Almost everyone knows about the Radcliffe Fellows. These scholars, artists, writers, and scientists — 45 to 50 a year — spend two semesters of intellectual exploration at Harvard University, sponsored by the Radcliffe Institute for Advanced Study.
Key to the experience is the fruitful clash and collaboration that results when so many disciplines are brought together. This intellectual commons has been a feature of the institute since its transformation from a college in 1999.
Fellows this year will explore a broad range of interests, from experimental poetry and holographic algorithms to the locomotion of mollusks and the physics of falling leaves.
Less well-known are Radcliffe’s Exploratory and Advanced Seminars, closed interdisciplinary workshops that have been in place since 2002. They are a fellowship experience in miniature — intensive investigations of emerging topics by small groups over the course of just a few days. Harvard faculty and former Radcliffe Fellows are invited to submit proposals for seminars they would like to offer and lead.
Exploratory seminars are a first look at what cross-discipline collaborations might engender. Advanced seminars usually result in a paper, a book, or some other substantial representation of scholarship.
“We open conversations,” said Barbara J. Grosz, dean of the institute and Higgins Professor of Natural Sciences at the School of Engineering and Applied Sciences. “The goal is to seed and jump-start new collaborations.”
The E&A seminars, as they are called, begin with streamlined but competitive applications. “We’re looking for the excitement of an idea,” said Grosz. Selections are made every April for an annual funding cycle that begins July 1.
Seminar groups are small — rarely more than 20 — and usually include invited experts from outside Harvard. The focus is on scholarly inquiry that stretches boundaries beyond a single academic specialty. “Truly successful interdisciplinary collaborations,” said Grosz, “start small.”
“We want the faculty to focus on intellectual content,” she said, while Radcliffe handles every logistical detail. “We’re a convening force. We want our fellows to hit the ground running. And in the same way we want everyone in these seminars to just come and do their work. We make it happen for them seamlessly.”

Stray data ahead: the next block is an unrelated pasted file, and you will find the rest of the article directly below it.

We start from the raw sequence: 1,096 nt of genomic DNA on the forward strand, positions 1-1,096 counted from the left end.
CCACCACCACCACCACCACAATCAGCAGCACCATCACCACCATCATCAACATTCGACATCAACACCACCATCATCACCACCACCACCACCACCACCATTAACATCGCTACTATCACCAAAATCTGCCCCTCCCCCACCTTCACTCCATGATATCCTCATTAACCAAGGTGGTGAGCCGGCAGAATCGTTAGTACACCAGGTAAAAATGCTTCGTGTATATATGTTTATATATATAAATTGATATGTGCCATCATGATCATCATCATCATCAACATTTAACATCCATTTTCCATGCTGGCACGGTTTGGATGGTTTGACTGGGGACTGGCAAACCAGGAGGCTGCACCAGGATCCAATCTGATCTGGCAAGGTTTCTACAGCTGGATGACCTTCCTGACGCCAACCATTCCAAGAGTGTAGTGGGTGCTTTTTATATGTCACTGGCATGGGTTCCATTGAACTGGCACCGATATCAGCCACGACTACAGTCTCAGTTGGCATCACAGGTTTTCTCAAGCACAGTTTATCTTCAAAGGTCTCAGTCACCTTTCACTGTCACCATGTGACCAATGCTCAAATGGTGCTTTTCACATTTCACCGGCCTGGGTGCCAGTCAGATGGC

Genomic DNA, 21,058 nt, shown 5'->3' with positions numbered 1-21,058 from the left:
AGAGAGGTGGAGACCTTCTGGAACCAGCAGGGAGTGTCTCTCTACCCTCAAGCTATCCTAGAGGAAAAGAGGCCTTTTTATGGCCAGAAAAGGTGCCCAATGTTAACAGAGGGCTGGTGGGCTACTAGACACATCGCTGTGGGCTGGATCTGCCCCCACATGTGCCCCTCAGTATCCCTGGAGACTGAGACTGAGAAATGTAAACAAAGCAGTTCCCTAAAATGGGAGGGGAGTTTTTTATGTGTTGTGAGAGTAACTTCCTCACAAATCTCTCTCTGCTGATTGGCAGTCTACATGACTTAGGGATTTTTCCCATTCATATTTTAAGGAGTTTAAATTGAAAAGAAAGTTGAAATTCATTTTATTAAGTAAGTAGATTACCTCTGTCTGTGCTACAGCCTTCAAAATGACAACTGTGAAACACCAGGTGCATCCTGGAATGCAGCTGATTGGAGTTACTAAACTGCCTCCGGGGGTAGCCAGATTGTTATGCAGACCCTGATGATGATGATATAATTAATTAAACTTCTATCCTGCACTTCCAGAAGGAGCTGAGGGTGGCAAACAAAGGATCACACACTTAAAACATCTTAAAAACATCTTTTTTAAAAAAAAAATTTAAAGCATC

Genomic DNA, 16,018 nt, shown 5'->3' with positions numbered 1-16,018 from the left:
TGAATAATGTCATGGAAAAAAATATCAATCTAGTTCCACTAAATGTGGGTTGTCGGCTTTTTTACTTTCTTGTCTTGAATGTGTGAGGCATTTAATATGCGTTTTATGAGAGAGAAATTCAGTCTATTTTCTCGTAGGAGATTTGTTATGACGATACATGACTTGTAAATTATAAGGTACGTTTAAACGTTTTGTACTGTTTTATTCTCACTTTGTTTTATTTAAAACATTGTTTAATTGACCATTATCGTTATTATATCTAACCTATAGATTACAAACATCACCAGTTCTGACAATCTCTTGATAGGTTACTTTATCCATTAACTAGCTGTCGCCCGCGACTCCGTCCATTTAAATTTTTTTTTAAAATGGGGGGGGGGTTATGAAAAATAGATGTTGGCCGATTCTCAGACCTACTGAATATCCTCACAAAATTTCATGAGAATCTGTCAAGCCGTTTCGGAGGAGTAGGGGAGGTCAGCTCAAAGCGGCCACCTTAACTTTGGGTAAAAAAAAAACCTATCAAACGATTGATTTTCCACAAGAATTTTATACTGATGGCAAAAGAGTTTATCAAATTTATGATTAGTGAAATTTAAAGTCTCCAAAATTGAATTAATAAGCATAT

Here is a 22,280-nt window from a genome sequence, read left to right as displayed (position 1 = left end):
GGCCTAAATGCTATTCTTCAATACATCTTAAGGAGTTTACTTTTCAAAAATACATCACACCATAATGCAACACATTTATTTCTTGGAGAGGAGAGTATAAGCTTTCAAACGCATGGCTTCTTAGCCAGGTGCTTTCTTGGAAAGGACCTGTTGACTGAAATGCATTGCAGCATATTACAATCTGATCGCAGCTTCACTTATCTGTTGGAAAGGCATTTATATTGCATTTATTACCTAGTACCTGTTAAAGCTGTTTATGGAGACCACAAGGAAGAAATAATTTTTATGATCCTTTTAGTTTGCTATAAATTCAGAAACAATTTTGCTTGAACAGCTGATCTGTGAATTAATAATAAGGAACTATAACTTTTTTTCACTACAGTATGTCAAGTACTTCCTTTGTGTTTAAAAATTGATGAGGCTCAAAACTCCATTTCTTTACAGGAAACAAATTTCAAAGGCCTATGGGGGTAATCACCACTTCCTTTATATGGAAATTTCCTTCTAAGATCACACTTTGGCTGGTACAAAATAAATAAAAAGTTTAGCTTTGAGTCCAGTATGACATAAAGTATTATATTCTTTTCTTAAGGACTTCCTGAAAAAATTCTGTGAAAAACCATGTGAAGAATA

Radcliffe approved 15 seminars for the 2007-08 season. Topics are broad and sometimes surprising, including sessions on women’s interfaith initiatives, the war on drugs, deep time, and the promise of mycorrhizal fungi as organic fertilizers.
Two seminars have taken place already, including an exploratory one on China’s role in the making of European modernity. From July 31 to Aug. 4, a small group of international experts in literature, history, art, and economics convened at Radcliffe.
Organizer Eun Kyung Min RI ’05, who teaches literature at Seoul National University, wrote that the seminar opened up “new dialogues across disciplinary boundaries.” The future may bring a specialized conference or a book she said. And editors at the journal Eighteenth Century Studies have already pledged a special issue inspired by the cross-disciplinary seminar. “The intellectual sparks that started at Radcliffe, I hope, will start a fire,” Min wrote.
In an exploratory seminar this November, Harvard’s Patrick J. Wolfe — assistant professor of electrical engineering on the Gordon McKay Endowment — won’t be starting any fires. But he and a small interdisciplinary group of scholars will be adding the heat of inquiry to a puzzle that has eluded engineers, computer scientists, and statisticians for years: a fundamental mathematical way of modeling natural sounds, especially speech.
A probabilistic model of this sort could make speech-recognition systems better at screening out variables such as regional accents. On the other hand, understanding those same variables could make the next generation of voice-print readers more sensitive to the complexity of individual speech.